Lucy is 6-feet tall with legs that go on forever and I knew she could run faster than I could. I handed her the rings and tried to keep up behind her as she sprinted back to the ceremony location.

The thing of it is, as the ceremony wasn’t in English, we had no way of knowing at what point the rings were to be exchanged. Was it at the very beginning? Did we miss it? Guests were seated on large pillows instead of chairs, so once she reached the crowd, she had to whisper to the guests to pass the rings to the front. All I could see was this sort of game of "telephone" unfolding as guests tapped the person in front of them and slowly, but surely got the rings to the front. Another sigh of relief breathed as my buddy, the Pandit, gave me a wink as if to say, ‘we had gotten there just in time.’

My relief, again, was short-lived.

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Where Are the Flowers?

The florist tapped me on the shoulder and told me she forgot the rose petals to put in the paper cones for guests to shower the happy couple with post-ceremony. This was one of the most important things for the bride. I had to think fast.

I recruited the five young children who had grown bored during the ceremony and quickly put them to work collecting the rose petals that had been the "aisle" to the ceremony and had them start filling paper cones and handing them to guests.

It was a good idea on paper and I gave myself big kudos for coming up with such an ingenious plan. I quickly realized the flaw once guests started to toss the rose petals at the couple. I neglected to think about the small rocks and pebbles that were inadvertently being picked up along with the petals and now being pelted at the bride and groom.


Ten Events Down .... One to Go

The final event was a black-tie affair overlooking the Caribbean. Guests feasted on caviar, lobster, and truffles while the band that performed at Billy Joel's wedding entertained guests. The seaside venue was filled with 4,000 white roses and the custom dance floor built over the infinity pool gave the illusion of dancing on air.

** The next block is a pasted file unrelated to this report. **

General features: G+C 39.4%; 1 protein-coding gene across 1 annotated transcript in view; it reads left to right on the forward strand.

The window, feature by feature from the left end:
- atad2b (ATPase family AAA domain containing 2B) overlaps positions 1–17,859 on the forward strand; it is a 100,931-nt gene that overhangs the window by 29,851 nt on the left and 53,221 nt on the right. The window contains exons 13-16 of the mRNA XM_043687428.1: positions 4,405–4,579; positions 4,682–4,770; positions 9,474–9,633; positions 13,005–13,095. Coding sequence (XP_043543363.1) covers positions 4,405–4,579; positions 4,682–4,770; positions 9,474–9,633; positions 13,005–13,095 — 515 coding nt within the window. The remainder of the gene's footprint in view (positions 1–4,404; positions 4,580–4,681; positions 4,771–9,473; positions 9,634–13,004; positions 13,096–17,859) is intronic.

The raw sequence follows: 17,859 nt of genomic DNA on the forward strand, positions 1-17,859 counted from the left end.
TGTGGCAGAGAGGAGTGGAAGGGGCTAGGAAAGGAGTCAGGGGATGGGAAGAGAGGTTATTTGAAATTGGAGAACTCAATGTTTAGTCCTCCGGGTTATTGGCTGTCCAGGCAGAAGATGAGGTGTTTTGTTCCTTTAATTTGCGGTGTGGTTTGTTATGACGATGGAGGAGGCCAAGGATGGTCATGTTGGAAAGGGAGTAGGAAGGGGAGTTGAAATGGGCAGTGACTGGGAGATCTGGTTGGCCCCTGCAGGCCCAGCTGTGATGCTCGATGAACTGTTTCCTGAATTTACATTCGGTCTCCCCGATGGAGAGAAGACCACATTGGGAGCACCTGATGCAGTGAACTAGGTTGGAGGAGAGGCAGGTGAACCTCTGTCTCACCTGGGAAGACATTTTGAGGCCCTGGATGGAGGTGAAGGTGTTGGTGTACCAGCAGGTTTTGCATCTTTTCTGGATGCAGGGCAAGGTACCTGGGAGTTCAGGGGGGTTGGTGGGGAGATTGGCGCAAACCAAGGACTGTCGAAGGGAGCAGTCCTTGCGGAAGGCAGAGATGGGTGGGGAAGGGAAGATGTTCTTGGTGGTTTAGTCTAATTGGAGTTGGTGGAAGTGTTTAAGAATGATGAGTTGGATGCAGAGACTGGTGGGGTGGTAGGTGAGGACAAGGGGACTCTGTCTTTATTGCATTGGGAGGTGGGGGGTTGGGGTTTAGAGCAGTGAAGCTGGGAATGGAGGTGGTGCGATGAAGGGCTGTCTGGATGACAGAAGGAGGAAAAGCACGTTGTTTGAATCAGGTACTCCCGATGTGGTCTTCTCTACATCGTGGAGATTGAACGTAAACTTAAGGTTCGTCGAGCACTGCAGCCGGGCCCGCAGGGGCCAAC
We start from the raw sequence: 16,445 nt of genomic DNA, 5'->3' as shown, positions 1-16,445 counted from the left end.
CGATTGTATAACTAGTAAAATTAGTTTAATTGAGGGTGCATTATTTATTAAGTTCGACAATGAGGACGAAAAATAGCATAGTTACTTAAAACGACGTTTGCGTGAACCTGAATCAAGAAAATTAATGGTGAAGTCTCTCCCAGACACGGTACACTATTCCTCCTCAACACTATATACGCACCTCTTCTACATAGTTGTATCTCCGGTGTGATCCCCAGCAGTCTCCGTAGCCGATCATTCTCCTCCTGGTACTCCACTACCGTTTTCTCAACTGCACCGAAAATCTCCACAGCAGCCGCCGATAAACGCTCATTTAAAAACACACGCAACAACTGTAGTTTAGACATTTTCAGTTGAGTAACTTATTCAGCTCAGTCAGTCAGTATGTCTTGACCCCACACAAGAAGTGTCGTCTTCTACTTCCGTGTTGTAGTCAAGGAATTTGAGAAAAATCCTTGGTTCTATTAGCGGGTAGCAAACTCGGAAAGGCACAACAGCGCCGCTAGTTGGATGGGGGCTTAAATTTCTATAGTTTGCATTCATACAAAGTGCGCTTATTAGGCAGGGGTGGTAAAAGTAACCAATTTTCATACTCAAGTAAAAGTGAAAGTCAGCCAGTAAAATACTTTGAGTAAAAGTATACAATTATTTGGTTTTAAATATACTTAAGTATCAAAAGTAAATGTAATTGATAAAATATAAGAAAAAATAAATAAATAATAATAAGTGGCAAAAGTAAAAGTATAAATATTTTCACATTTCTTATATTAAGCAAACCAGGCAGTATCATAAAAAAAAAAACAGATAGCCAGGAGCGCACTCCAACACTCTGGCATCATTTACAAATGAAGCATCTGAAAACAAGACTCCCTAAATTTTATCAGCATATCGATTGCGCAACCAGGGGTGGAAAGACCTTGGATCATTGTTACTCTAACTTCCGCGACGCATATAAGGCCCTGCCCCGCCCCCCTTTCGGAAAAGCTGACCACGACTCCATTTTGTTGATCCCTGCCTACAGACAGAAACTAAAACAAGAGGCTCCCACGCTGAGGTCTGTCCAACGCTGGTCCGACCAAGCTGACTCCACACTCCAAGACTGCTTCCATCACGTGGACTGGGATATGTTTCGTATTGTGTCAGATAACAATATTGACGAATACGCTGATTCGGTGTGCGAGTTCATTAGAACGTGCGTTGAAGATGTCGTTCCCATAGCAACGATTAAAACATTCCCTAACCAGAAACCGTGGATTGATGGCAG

The bride wore glittering jewels—that required additional safes in her room—to go with her dramatic, custom-beaded fairytale-type dress designed by Monique Lhuillier.

Fireworks lit up the sky as onlookers sipped on Clase Azul Extra Añejo (only 100 bottles produced per year). The evening was perfect. Everything went off flawlessly and we were almost done.

Knowing that the party was flowing, I decided to be proactive and gather some of the items that I needed to take back to the bride and groom's villa. As is customary with all of my couples, I have a key to their room so that I can pick up or drop off things throughout the day. I didn't think to knock since, well, the last time I saw, the happy couple was on the dance floor.

You can imagine my surprise, and horror, when I opened the door to find them, uh, "consummating" their marriage. Apologies flew out of my mouth as I retreated from the room. Could it have been more awkward?

Thank You, Surya

I felt a bit like Surya, the sun God, after this wedding. Like a golden warrior, albeit an exhausted one, we had pulled it off. Except, did I mention the stomach bug that went around? Several of the guests came down with it; as for Lucy and I, we got it the day after the wedding.

So, while we were feeling like Sun Goddesses, we ended up praying to another god ... the porcelain one.